We all have exactly the same opportunities to grow spiritually.                              

No matter where our life circumstances have situated us (be it as prime minister of our country or as a worker on a factory production line, etc.; rich or poor; woman, man or transgender), when it comes to the ultimate meaning of life – which I define as our spiritual evolution and the evolution of the one Creation we’re an innate part of – the conditions and opportunities are the same for all of us. Recognition of this spiritual truth can be a great source of self-empowerment.

It’s all too easy to feel disadvantaged when we see other people in outwardly-looking better life circumstances than our own, if we believe that the overriding meaning of life has to do with external success in terms of money, career, status, etc.

However, as soon as we come to sense, understand and know deep within ourselves that our life purpose is closely tied to our spiritual growth then the power is back in our hands and hearts. Cosmically-speaking, none of us is any more or less intrinsically valuable. We can each carve out our worth through our actions and inter-actions, and the reverberations (physical or energetic) that ensue. Through each one of us, with our unique life circumstances and individual characteristics, Creation evolves. “… my body is produced and impelled by a Creative Intelligence, the very same one which created and keeps the universe going, from the most minute sub-atomic particles to the most gigantic of the myriad galaxies.”

Perhaps the easy answer when life is presenting us with overwhelmingly challenging circumstances is to withdraw – for example, by turning to alcohol or drugs, ignoring the plight of others, or allowing ourselves to succumb to depression. Instead Tantra urges us to fully immerse ourselves in this life – with utmost awareness and self-responsibility, in an act of spiritual learning and self-less-ness. Tantra promotes engagement in the physical plane rather than in any way retracting from it or remaining aloof. Reference is often made in tantric circles to the stunningly beautiful lotus flower that grows out of the mud. The analogy is simple: by responding to the difficulties we face in our lives, or making the effort to help others in tough circumstances, we can grow towards our full human-spiritual potential.

‘we can fly beautifully on our own’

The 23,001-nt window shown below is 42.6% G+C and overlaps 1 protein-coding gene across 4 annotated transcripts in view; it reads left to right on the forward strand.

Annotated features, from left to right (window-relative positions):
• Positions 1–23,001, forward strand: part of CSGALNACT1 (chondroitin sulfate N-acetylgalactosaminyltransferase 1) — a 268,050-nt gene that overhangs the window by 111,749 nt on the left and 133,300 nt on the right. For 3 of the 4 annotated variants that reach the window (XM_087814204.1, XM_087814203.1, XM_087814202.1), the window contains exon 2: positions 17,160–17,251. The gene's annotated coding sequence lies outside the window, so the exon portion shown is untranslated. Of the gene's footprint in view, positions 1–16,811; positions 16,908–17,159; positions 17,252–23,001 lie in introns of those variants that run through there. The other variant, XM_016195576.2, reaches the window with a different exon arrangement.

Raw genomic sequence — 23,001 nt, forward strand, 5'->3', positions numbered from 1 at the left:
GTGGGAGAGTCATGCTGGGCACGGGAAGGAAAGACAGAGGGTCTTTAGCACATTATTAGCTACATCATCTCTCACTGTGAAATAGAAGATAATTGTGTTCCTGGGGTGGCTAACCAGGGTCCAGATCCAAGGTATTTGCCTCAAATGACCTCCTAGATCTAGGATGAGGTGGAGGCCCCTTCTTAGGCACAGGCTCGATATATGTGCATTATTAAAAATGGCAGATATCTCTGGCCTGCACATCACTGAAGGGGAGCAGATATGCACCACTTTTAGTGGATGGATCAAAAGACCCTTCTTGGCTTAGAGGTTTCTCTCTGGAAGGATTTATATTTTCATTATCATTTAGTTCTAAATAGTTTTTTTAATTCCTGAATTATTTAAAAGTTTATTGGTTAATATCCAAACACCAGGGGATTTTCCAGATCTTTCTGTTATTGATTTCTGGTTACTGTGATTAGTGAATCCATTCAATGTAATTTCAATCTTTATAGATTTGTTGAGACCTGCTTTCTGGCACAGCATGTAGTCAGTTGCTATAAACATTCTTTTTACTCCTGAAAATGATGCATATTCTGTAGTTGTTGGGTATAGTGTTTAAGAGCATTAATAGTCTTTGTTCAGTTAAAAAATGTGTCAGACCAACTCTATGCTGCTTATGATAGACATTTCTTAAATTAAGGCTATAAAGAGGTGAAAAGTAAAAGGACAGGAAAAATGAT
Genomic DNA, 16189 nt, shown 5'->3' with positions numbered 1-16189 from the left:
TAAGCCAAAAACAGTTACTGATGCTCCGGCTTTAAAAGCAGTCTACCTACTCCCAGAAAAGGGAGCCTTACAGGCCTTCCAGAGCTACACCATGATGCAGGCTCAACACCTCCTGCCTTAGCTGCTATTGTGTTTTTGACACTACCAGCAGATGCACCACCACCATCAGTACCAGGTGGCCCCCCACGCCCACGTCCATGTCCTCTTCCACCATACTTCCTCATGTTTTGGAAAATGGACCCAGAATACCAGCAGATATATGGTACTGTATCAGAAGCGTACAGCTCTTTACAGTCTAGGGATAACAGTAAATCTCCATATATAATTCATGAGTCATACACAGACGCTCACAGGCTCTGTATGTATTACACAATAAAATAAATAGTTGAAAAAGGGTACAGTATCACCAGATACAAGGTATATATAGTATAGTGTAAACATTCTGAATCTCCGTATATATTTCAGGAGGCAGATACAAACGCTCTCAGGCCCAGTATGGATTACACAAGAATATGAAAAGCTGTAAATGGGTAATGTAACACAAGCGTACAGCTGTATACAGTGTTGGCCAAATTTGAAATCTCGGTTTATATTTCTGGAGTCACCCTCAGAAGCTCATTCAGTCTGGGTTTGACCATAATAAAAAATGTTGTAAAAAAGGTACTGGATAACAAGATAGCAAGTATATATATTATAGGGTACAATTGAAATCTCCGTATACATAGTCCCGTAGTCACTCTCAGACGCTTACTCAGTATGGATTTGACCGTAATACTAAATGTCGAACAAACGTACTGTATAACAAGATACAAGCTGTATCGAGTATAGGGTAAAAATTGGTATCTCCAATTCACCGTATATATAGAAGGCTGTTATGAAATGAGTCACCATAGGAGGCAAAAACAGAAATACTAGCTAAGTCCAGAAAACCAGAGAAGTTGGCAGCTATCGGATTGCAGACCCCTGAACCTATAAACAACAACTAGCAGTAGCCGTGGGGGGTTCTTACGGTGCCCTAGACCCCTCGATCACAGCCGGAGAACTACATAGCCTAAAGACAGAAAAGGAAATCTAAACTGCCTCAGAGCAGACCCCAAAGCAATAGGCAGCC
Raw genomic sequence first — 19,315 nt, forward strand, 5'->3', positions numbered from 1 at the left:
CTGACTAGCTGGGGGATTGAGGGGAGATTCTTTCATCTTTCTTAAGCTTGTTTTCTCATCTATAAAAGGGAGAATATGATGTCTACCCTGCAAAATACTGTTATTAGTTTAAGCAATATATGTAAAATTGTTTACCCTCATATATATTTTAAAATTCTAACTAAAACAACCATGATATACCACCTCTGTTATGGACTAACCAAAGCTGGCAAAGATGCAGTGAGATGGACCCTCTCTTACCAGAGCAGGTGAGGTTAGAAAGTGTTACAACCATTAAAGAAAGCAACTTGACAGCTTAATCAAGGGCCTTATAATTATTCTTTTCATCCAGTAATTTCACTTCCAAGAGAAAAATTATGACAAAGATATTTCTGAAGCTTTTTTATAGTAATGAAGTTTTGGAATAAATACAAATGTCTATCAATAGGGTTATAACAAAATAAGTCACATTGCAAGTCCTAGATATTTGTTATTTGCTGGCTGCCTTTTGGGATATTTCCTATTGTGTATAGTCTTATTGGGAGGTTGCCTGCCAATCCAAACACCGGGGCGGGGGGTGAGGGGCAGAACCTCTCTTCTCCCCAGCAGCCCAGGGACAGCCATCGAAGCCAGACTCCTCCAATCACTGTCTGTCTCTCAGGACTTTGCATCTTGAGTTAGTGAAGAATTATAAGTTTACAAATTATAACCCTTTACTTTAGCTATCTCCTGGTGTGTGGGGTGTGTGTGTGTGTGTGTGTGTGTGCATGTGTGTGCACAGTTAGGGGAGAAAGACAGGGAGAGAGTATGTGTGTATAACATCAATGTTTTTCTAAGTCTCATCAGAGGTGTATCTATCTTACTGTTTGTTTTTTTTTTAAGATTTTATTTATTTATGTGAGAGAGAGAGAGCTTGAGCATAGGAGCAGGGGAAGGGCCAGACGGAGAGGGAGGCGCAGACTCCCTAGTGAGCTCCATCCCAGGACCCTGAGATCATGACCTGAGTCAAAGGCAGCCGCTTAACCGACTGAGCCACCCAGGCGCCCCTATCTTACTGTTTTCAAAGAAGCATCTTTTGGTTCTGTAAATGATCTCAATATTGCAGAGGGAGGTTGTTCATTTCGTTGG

Whenever we’re feeling needy,   unable to ride the wave of our emotions, controlled by our desires, the knock-on effect will generally be a drain on our vital energy (prana/chi).   We’ll be a bit like a deflated balloon, unable to take to the air because there’s not enough helium inside, so we’re always in need of somebody, or something, to push us up into the sky.

However, once we gain greater insight into our human constitution – in line with tantric tenets, for example – we can feel empowered to transform the less positive aspects of our being by integrating our spiritual potential more fully into our physicality.

Thereafter, we can fly beautifully on our own, soaring and bobbing about joyfully in the blue sky. We can still interact openly with people, things and events on the physical plane, but we’ll no longer be dragged down by them because we won’t need them. Rather, we can choose to engage with what lies outside us and when we do, we’ll always strive to maintain a receptive attitude that emerges from an understanding of our mutual relationship as components of one Whole.

“Tantra recognizes the ultimate unity, even identity, of all beings and things. Otherness is a mental artefact. translated into social action,   Tantric practitioners must not erect intellectual or emotional walls between themselves and other beings or between themselves and inanimate things.”

In our bid to increase our sense of self-empowerment, I believe it’s important that we remain open and receptive to changes in our perspectives that may occur over time.

What’s right for you/me today might no longer be right for you/me tomorrow, next week or next year. I’m not proposing that it’s good to become fickle or inconstant i.e. victims of our ever-changing rational mind with all its fears and insecurities. Rather, my intention is to emphasise the viewpoint that life is a learning process.

As a result of our experiences on the physical plane, we have the opportunity to mature our personalities and develop and strengthen our awareness of the bridge that exists between the rational and transrational (spiritual) components of our being. Therefore, we need neither fear nor justify changes in our attitudes and perspectives, or the knock-on modifications in our behaviour.

For example, there have been times I’ve heard said to me by people with a depreciative tone: “Oh, you’ve changed” or “Oh, you’re singing a different tune, now”.

Rather than taking these remarks as the criticisms they were probably intended to be, I’ve found it important to give consideration to the changes being referred to and, oftentimes, I’ve discovered that actually these have been indicators of a deeper integration of the physical-spiritual nexus of my human constitution and, as such, were to be welcomed rather than shied away from.

Yes, this might mean no longer feeling at home in the company of certain people and, as a result, needing to redefine those relationships.

However, we came into this physical world alone and we’ll also leave the earthly plane by ourselves. The inner is our only constant reference point. As such, I believe it’s important that we have the capacity to steer our life’s ship along our chosen route and that we don’t get blown off course just because we’re sailing in a different direction to the mainstream and/or those nearest and dearest to us.

by Sam Red

blog: sam-red.com

twitter: @authorsamred

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